I sometimes go to the Wikipedia page for whatever date of the year it happens to be. Starting from the top, I learn about all the historical events that happened on that day of the year, followed by notable births, followed by notable deaths.

I don’t do this all that often, but when I do, I read the page all the way through, and I always learn something. Today, for example, I learned that October 28 was the publication date of Gulliver’s Travels. Also that today is Bill Gates’ birthday, in case you want to send him a congratulatory email.

So many fascinating historical events happen to fall on any given day of the year. It occurs to me it might be really fun to build a course around that fact.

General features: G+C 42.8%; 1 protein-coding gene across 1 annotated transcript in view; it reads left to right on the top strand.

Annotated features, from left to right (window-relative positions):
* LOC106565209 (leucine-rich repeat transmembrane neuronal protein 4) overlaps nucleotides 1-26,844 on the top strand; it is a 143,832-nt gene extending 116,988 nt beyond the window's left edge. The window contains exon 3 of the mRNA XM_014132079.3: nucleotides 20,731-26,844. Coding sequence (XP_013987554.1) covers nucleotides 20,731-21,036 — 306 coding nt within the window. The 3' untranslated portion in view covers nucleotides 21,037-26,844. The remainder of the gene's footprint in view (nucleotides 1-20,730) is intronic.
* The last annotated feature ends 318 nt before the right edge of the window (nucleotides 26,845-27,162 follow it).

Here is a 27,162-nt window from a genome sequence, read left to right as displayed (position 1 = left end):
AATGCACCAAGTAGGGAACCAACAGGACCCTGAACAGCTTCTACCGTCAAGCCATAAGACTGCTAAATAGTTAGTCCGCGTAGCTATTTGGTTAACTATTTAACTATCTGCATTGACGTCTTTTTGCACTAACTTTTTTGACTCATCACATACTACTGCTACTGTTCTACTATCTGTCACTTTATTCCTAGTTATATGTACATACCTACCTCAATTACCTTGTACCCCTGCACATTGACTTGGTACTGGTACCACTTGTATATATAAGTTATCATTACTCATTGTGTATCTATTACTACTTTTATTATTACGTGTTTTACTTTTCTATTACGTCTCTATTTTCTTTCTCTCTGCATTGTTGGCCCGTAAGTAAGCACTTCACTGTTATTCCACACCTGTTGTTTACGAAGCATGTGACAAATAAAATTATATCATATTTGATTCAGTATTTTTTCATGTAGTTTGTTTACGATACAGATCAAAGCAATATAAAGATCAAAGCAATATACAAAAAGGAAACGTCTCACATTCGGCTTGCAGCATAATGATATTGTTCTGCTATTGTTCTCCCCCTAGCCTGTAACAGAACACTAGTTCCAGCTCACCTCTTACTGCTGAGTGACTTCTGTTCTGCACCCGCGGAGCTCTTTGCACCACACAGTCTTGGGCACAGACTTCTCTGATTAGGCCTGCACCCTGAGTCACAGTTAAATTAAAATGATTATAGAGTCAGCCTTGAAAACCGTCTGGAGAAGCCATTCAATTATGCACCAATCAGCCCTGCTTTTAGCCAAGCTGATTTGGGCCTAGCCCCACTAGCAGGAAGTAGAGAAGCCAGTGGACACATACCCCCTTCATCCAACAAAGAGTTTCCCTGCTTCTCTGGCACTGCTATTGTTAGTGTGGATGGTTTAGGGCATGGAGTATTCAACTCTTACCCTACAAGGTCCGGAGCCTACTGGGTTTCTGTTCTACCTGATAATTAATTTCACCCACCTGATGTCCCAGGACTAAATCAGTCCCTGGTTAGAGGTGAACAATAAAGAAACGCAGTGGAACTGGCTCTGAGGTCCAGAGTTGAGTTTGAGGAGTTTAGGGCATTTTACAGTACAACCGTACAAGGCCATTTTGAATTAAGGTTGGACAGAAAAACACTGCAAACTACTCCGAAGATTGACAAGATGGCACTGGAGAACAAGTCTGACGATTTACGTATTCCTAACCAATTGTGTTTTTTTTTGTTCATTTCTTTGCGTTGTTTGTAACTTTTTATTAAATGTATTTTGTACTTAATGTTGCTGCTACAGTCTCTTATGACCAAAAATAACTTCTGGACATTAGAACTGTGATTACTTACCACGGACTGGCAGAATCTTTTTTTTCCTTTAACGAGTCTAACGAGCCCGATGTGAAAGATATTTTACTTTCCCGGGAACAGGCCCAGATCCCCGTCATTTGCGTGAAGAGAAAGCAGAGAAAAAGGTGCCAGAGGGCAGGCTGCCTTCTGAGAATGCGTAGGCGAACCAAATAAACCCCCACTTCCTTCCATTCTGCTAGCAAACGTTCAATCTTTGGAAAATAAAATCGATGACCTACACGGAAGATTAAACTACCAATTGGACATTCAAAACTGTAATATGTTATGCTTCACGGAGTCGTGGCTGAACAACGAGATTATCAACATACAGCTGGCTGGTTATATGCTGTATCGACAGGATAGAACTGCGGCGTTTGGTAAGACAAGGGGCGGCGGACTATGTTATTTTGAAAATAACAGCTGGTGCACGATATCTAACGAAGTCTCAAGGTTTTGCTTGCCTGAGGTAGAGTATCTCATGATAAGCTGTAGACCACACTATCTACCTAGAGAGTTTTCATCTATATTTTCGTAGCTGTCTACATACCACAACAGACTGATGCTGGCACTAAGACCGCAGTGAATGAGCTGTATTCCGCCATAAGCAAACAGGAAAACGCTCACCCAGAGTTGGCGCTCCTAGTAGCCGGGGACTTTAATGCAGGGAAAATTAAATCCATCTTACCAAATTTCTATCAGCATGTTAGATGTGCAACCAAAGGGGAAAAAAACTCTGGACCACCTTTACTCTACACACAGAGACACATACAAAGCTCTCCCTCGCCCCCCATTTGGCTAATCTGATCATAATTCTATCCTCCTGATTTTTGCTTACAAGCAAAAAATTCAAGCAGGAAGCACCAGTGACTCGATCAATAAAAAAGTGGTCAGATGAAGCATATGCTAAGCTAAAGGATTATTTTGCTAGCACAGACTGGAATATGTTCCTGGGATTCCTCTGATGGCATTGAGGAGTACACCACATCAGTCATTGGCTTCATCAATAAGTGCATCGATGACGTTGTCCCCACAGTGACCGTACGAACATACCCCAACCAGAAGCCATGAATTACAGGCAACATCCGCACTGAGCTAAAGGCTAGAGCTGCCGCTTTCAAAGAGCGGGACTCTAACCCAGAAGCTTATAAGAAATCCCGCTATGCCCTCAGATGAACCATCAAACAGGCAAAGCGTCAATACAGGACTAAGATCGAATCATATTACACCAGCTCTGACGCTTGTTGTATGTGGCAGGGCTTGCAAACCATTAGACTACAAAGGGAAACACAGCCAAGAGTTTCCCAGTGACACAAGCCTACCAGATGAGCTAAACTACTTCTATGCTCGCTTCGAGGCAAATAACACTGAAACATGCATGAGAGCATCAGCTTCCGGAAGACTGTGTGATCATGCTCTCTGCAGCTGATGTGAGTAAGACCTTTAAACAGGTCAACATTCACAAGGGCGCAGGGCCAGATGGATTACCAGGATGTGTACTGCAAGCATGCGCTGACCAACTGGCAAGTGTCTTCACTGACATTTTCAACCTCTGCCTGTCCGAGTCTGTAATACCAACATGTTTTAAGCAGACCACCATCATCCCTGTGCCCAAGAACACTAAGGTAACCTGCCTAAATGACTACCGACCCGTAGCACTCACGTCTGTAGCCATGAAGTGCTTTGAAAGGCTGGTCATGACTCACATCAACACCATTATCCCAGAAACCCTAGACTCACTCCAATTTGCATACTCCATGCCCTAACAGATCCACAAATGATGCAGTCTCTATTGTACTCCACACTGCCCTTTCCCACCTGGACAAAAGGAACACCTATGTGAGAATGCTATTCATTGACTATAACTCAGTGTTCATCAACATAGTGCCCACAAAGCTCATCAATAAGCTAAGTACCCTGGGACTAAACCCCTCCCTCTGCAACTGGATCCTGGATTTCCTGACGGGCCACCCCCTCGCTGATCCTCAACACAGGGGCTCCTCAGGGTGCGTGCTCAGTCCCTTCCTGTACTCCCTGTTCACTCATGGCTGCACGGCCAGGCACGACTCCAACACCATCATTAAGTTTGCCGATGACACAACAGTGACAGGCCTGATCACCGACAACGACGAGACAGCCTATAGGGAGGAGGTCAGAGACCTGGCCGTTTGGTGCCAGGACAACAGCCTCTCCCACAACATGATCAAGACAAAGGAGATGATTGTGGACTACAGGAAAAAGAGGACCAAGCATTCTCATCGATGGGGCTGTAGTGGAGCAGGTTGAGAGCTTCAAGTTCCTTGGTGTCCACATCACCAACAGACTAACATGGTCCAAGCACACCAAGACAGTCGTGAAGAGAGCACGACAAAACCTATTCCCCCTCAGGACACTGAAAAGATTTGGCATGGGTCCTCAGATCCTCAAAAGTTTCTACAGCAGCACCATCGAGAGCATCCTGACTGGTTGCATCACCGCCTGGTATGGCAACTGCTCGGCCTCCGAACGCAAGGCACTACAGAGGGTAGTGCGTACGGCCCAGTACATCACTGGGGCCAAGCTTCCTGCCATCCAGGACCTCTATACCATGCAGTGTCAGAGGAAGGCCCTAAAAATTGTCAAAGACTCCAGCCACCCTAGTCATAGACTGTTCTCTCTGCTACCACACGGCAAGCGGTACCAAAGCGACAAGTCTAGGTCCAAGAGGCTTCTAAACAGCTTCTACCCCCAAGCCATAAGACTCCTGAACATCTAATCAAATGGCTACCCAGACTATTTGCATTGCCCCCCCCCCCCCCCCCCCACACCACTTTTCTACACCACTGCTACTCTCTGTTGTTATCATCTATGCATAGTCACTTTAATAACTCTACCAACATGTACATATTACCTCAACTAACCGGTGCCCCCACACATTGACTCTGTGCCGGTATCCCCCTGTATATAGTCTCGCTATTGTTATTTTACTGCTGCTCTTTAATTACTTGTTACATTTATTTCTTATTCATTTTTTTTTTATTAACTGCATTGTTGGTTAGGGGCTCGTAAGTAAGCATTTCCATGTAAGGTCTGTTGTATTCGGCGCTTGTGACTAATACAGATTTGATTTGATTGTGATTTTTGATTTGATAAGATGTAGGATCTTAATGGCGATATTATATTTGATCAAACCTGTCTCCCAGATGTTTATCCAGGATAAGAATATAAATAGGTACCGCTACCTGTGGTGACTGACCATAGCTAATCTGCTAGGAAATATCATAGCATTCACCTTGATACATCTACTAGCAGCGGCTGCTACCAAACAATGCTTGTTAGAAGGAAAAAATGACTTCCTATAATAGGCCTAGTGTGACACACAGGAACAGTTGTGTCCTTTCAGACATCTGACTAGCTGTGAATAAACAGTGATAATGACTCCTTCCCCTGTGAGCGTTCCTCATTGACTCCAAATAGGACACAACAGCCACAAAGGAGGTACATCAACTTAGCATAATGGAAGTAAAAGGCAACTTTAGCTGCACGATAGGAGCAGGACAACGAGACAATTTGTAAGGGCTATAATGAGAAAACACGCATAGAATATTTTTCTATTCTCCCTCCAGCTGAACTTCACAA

Imagine a University course structured entirely around the exigencies of chronological happenstance. On any given day, students would learn about the most notable events that happened on that particular day of the year throughout history.

The purpose of the course would not be to do a deep dive into any particular topic, but rather to provide a structure for providing a broad base of knowledge on many topics.

I could imagine, given just the events listed today, learning about music, politics, religion, mathematics, sports, literature, medicine, technology and many other topics. It might be interesting for individual students to track one or two themes, and see how those particular themes evolve and tie together as the year progresses, day after day.

I couldn’t really tell you what kind of structure would emerge by imposing such a willful layer of apparent randomness. But I can assure you it would be interesting!

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